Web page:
There are many worldwide process steps, conditions and electricity sources, so it is difficult to arrive at a specific comparison of water consumption per pound values. Reports on U.S. plants in 1956 determined that water requirements of alumina plants ranged from 0.28 to 1.1 gallons per pound (1.05 to 4.2 liters/pound) of alumina with an industry average of 0.66 gallons (2.5 liters) per pound. In the 2016 worldwide assessment, water requirements for aggregated aluminum production ranged from 1.24 to 36.33 gallons (4.7 to 137.3 liters) per pound of aluminum production with an average of 14.62 gallons (55.3 liters) per pound. If China were excluded, the values were about halved. Recycled aluminum versus virgin origin and hydropower versus other electricity sources have significant energy and water demand differences.

Industrial water use in iron and steel production

Iron and steel production begins with iron ore mining and concentrating and proceeds to the integrated steel production plants that include coking, furnaces and rolling mills. In addition to iron ore production, gross water use in integrated U.S. steel plants ranged from 11,200 to 110,000 gallons/ton of ingots (42,560 to 415,800 liters/ton) in 1958. A survey of 20 worldwide plants in 2011 showed that they ranged from about 132,000 liters/ton (converted from metric) to virtually zero/ton. The average water intake was about 25,000 liters/ton, the discharge was 23,400 liters/ton with lost consumption approaching 3,000 liters/ton — much of which is due to evaporation.

In water-shortage areas, zero discharge is becoming more common to encourage reuse. Reuse involves cooling and desalination, which are energy intensive. Concentrated salts are usually dewatered and landfilled because of low quality.

Water management in the auto industry

Toyota is an example of the automobile industry’s concerns about water management by establishing goals for the future. Its water position by 2050 includes four parts:

• Eliminate water withdrawals from operations.

• Establish closed-loop systems with 100 percent recycled/reused water.

• Engage with communities and nonprofit organizations to conserve water.

• Assist major suppliers and dealers with adopting the same goals.

Toyota’s report projects a 30-percent increase in global water demand and acknowledges that about 70 percent of worldwide water is used for food production and only 10 percent for domestic purposes, and drinking water and food preparation accounts for only 1 percent.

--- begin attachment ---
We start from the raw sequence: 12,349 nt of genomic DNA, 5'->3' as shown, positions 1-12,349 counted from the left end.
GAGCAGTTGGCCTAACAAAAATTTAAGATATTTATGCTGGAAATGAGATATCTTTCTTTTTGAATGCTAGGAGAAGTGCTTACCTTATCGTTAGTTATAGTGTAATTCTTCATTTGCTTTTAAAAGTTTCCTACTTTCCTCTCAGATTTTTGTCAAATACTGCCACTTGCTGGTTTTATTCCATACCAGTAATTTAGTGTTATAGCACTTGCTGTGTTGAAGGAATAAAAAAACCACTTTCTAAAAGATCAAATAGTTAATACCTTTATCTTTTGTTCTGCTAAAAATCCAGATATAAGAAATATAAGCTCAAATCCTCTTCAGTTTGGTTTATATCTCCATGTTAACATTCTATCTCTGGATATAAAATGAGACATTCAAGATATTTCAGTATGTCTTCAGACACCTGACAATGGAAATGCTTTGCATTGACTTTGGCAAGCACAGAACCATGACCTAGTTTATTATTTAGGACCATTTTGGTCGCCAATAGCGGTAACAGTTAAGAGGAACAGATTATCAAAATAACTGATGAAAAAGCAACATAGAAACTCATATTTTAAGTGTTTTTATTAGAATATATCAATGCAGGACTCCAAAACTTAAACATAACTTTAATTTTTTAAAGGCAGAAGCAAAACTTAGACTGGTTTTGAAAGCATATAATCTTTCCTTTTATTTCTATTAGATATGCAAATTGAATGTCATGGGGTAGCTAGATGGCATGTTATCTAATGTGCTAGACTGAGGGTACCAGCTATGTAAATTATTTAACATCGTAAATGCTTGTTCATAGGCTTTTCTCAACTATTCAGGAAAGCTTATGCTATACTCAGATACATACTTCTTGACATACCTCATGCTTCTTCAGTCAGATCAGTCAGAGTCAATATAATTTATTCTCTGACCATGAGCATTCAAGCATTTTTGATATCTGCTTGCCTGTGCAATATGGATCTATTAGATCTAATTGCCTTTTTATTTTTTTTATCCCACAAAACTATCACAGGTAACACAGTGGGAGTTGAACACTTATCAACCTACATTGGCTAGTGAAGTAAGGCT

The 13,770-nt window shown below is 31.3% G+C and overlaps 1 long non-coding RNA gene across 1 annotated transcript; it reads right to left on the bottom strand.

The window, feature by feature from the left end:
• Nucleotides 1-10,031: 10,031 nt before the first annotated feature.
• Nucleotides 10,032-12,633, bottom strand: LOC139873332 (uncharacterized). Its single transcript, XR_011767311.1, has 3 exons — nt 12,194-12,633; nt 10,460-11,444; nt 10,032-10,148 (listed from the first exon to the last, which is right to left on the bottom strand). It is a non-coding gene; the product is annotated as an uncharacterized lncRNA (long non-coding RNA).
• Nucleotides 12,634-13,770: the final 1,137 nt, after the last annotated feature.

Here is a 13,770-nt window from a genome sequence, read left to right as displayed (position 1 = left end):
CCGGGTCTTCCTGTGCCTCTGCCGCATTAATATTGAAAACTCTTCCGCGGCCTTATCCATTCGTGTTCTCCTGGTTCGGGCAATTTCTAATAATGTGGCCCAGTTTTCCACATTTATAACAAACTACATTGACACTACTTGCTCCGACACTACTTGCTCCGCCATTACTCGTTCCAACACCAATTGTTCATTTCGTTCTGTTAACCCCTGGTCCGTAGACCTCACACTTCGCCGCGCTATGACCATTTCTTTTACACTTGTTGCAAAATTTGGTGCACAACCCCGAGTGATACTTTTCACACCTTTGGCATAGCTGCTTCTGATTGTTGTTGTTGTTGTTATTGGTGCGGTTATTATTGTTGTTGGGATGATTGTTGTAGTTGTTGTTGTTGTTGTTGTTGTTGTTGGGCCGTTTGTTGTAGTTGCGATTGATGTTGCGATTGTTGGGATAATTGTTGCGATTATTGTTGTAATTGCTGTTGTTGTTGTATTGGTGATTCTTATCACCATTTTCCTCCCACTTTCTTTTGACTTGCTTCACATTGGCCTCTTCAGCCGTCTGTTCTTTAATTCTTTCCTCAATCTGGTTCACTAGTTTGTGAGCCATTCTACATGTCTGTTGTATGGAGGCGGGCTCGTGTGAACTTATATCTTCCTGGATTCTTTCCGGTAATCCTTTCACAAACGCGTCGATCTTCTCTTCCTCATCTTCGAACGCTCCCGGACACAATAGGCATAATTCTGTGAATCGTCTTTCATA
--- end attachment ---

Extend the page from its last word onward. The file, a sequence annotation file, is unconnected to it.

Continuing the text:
Conclusion

Many, if not most, industries are taking positive steps to reduce water waste due to inefficiencies that were previously allowed because of the historically low cost and generally high availability of natural water. Beyond water’s availability, the energy cost of water usage and movement is a critical element of the dollars-and-cents issues of water for production. Seawater for desalination and domestic wastewater for recycling are almost unlimited in their accessibility, but they all have a rising cost. Processes that use less water as well as recycle will continue to be more widely applied. In addition, the regulatory cost of wastewater treatment for discharge and costs of discharge permits will continue to be a burden.

“Beyond water’s availability, the energy cost of water usage and movement is a critical element of the dollars-and-cents issues of water for production.”

It is plausible that industrial water consumption will continue to become more efficient because industries are identifiable and have less political cover than agriculture, which is the largest water consumption segment by far. While certainly essential, it is important that improvements in water usage efficiencies become more widespread and reflect the practices already applied successfully in arid areas, as well as production and biotechnology improvements that will permit greater food production with less water use. It will be necessary for all of the water consumption segments to contribute in a substantial way to achieve more efficient multiple-usage targets, especially in water-shortage areas. 

References

1. Water Management in the Steel Industry (2015). World Steel Position Paper. World Steel Association. https://www.worldsteel.org/en/dam/jcr:f7594c5f-9250-4eb3-aa10-48cba3e3b213/Water+Management+Position+Paper+2015.pdf.

2. Water Position Toyota. https://www.toyota.com/usa/environmentreport2017/water.html.

3. Water Requirements of the Aluminum Industry. H.L. Conklin. Geological Survey Water Supply Paper 1330-C. US Government Printing Office, 1956. Pubs.usgs.gov/wsp/1330c/report.pdf.

4. Water Requirements of the Iron and Steel Industry. F.B. Walling and L.E. Otts. Geological Survey Water Supply Paper 1330-H. US Government Printing Office, 1967. Pubs.usgs.gov/wsp/1330h/report.pdf.

5. Water Scarcity Footprint of Primary Aluminum. Int. J. Life Cycle Assessment. Vol. 21(11) 1605-1615. November 2016.

6. Water Use Benchmarking in the Beverage Industry. Beverage Industry Roundtable. https://www.bottledwater.org/files/BIER Water Use Benchmarking Report 2012.pdf.

 

Joseph Cotruvo, Ph.D., BCES, is president of Joseph Cotruvo and Associates LLC, water, environment and public health consultants, and technical editor of Water Technology. He is a former director of both the EPA Drinking Water Standards and the Risk Assessment Divisions.